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I've got a class A defined in a separate header file. I want class B to have a reference to a object of class A stored as a variable.

Like this:

File: A.h

class A {
    //Header for class A...

File: B.h

#include "A.h"
class B {
(24)        A &variableName;
(36)        B(A &varName);

When i try to compile it with g++ I get the following error:

B.h:24: error: ‘A’ does not name a type
B.h:36: error: expected `)' before ‘&’ token

Any suggestions on what I'm doing wrong? If it matters, the class A is an abstract class.

EDIT: Some typos in the code

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I think you mistyped the class names. Class B has a B& member and a constructor A(). –  erelender Feb 24 '10 at 12:40
You're missing semicolons after the class definition. class A { ... }; //<-- here. –  kennytm Feb 24 '10 at 12:41
Definatly some typos when I quickly wrote the code in here at SO! :) –  Paul Feb 24 '10 at 12:47
are you including B.h in A.h? –  Naveen Feb 24 '10 at 12:51
This is probably a typo, define or similar problem. If you type it into stackoverflow and make even more typos this is not going to help really. Try to reduce your code to the minimum expression that fails and then just copy and paste into the question. –  David Rodríguez - dribeas Feb 24 '10 at 13:06

5 Answers 5

up vote 3 down vote accepted

By me it compiles fine (as expected). I'm guessing A.h isn't being included properly. Is there another file with the same name that gets included instead? Perhaps there are #ifdefs or some such that prevent the definition of A from being seen by the compiler. To check this, I would put some sort of syntax error into A.h and see if the compiler catches it.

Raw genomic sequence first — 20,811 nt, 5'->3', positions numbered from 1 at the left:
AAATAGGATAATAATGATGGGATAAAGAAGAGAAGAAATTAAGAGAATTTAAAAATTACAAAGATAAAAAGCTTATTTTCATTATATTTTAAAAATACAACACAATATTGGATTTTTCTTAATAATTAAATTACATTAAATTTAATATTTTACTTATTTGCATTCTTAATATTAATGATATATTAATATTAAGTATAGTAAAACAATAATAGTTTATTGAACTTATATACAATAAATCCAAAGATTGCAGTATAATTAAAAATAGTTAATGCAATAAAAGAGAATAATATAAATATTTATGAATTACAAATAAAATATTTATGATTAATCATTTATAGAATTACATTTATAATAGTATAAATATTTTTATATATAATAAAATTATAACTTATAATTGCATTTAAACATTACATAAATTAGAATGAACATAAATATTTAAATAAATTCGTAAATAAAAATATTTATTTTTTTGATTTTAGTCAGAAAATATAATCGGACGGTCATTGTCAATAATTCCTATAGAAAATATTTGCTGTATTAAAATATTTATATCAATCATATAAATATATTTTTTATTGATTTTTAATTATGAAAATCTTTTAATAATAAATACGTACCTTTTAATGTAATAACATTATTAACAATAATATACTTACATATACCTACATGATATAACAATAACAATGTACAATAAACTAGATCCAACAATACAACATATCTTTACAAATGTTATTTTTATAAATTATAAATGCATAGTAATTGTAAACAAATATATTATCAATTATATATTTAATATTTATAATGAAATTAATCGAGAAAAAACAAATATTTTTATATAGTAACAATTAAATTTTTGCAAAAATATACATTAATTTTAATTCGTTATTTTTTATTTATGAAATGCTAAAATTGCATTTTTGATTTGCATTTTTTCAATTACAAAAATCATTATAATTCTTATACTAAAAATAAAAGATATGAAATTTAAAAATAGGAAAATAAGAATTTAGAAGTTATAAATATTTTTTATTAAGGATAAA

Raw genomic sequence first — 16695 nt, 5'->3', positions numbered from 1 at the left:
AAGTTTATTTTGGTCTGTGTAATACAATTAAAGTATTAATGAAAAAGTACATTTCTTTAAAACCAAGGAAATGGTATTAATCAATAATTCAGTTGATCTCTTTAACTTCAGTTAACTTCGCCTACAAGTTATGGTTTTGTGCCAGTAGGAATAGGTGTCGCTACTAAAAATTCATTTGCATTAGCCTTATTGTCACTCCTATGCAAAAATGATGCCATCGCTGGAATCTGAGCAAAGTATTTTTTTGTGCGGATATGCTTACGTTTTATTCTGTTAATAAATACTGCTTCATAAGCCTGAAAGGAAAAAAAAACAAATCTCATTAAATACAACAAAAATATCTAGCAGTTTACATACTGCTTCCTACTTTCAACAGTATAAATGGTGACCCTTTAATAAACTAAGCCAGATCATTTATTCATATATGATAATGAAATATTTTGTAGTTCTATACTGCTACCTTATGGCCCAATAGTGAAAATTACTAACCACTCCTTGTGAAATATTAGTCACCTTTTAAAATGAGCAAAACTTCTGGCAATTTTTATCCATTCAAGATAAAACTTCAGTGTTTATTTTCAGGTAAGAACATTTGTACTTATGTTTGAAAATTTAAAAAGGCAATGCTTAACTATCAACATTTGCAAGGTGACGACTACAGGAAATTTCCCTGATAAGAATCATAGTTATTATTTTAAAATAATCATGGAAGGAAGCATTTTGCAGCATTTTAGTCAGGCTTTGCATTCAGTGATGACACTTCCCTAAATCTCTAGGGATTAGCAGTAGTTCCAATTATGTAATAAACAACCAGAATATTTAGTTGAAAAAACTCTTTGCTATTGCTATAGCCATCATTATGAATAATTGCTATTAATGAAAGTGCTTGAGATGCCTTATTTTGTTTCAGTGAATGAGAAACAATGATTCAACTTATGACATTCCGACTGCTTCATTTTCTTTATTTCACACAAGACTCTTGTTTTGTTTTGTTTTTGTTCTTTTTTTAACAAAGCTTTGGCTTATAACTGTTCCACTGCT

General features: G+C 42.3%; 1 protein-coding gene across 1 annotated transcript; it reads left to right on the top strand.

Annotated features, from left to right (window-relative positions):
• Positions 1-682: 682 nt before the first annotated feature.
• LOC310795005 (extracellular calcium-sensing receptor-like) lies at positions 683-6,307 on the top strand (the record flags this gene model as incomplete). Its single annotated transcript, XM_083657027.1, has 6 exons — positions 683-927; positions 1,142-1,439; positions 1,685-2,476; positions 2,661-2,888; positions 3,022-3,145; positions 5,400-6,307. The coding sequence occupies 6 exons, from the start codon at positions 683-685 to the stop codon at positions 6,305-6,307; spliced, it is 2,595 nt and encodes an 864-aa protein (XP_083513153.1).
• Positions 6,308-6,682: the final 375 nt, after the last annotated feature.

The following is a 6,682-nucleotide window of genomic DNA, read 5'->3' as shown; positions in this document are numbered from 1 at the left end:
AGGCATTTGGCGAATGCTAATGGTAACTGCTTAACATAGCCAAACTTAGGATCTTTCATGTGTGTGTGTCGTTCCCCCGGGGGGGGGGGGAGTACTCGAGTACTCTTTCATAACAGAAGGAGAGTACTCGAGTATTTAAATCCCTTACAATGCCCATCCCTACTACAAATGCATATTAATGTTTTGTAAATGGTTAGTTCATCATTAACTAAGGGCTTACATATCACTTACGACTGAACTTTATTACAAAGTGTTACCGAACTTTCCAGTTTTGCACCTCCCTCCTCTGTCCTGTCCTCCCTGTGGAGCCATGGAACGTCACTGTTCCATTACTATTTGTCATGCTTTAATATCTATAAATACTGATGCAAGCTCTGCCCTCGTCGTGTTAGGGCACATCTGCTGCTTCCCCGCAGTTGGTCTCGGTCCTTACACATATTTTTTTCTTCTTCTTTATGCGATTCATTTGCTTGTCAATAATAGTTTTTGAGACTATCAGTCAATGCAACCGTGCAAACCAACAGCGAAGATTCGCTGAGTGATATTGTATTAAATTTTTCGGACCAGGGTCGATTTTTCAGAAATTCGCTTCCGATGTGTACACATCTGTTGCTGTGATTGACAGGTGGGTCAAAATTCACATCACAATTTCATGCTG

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That's it! I've got some #ifndef-s that wasn't correct. Thanks a lot! –  Paul Feb 24 '10 at 13:25
@Paul: thats why it is always better to copy paste the code from editor while asking questions. –  Naveen Feb 25 '10 at 4:54

Does A.h include B.h (directly or indirectly)? If so, then you wouldn't be able to define A before B because of the recursive inclusions. If B needs to be defined in A, use a forward declaration.

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You appear to try and declare a constructor for class A inside a completely unrelated class B, which is what the compiler is complaining about.

If you want to have default/implicit way of turning a B into an A from the compiler's perspective, you'll need something like

operator A(B const &var);

instead of a constructor declaration.

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For all I can see, this code is correct. Check the following please:

  • is A in some namespace?
  • is A a nested class?
  • is A the name of some macro in your code?
  • is A really named A, or is there some typo in your real code?

If none of these work, well then I cannot help you unless you post the real code where the error happens.

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Yeah, that was a typo when I changed the names. It's correct now –  Paul Feb 24 '10 at 12:45
No, that was a typo when I rewrote the code into SO –  Paul Feb 24 '10 at 12:48
Edit: Added list of potential causes. –  Björn Pollex Feb 24 '10 at 13:23

Note that having references as member variables is seldomly a good idea. What does the name B really stand for?

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Why is it a bad idea? There's nothing wrong with having references as member variables. –  Peter Alexander Feb 24 '10 at 12:58
B is a logger. The plan is that it's going to get values from A (which drives a motor connected to the usb) for storage and processing. –  Paul Feb 24 '10 at 13:07

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